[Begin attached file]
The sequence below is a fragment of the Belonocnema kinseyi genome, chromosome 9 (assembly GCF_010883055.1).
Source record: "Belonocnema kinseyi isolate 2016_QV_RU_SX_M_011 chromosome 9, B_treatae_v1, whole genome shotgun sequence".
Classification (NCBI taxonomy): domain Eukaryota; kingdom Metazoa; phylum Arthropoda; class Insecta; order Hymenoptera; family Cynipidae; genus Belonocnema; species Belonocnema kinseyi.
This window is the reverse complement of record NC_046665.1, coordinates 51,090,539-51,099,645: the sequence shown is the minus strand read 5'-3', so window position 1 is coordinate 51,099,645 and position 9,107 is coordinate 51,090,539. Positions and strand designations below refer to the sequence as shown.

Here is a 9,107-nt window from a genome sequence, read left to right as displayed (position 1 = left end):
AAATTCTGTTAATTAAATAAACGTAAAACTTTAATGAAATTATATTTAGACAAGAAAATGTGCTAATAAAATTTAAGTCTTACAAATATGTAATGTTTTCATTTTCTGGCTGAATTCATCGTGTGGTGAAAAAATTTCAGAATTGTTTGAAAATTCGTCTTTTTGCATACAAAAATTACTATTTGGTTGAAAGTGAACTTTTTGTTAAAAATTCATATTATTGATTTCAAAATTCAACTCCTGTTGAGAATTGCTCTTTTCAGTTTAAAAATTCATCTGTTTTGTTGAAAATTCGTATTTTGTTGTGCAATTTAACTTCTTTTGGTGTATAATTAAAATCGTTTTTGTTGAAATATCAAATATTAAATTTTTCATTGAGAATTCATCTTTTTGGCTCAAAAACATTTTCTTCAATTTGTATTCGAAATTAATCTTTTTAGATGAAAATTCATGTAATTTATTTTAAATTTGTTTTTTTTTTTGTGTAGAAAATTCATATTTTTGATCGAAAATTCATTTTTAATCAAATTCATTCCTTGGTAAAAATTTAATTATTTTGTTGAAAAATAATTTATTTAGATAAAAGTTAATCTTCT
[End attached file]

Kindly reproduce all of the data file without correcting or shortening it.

The sequence below is a fragment of the Belonocnema kinseyi genome, chromosome 9 (assembly GCF_010883055.1).
Source record: "Belonocnema kinseyi isolate 2016_QV_RU_SX_M_011 chromosome 9, B_treatae_v1, whole genome shotgun sequence".
Classification (NCBI taxonomy): domain Eukaryota; kingdom Metazoa; phylum Arthropoda; class Insecta; order Hymenoptera; family Cynipidae; genus Belonocnema; species Belonocnema kinseyi.
This window is the reverse complement of record NC_046665.1, coordinates 51,090,539-51,099,645: the sequence shown is the minus strand read 5'-3', so window position 1 is coordinate 51,099,645 and position 9,107 is coordinate 51,090,539. Positions and strand designations below refer to the sequence as shown.

Here is a 9,107-nt window from a genome sequence, read left to right as displayed (position 1 = left end):
AAATTCTGTTAATTAAATAAACGTAAAACTTTAATGAAATTATATTTAGACAAGAAAATGTGCTAATAAAATTTAAGTCTTACAAATATGTAATGTTTTCATTTTCTGGCTGAATTCATCGTGTGGTGAAAAAATTTCAGAATTGTTTGAAAATTCGTCTTTTTGCATACAAAAATTACTATTTGGTTGAAAGTGAACTTTTTGTTAAAAATTCATATTATTGATTTCAAAATTCAACTCCTGTTGAGAATTGCTCTTTTCAGTTTAAAAATTCATCTGTTTTGTTGAAAATTCGTATTTTGTTGTGCAATTTAACTTCTTTTGGTGTATAATTAAAATCGTTTTTGTTGAAATATCAAATATTAAATTTTTCATTGAGAATTCATCTTTTTGGCTCAAAAACATTTTCTTCAATTTGTATTCGAAATTAATCTTTTTAGATGAAAATTCATGTAATTTATTTTAAATTTGTTTTTTTTTTTGTGTAGAAAATTCATATTTTTGATCGAAAATTCATTTTTAATCAAATTCATTCCTTGGTAAAAATTTAATTATTTTGTTGAAAAATAATTTATTTAGATAAAAGTTAATCTTCT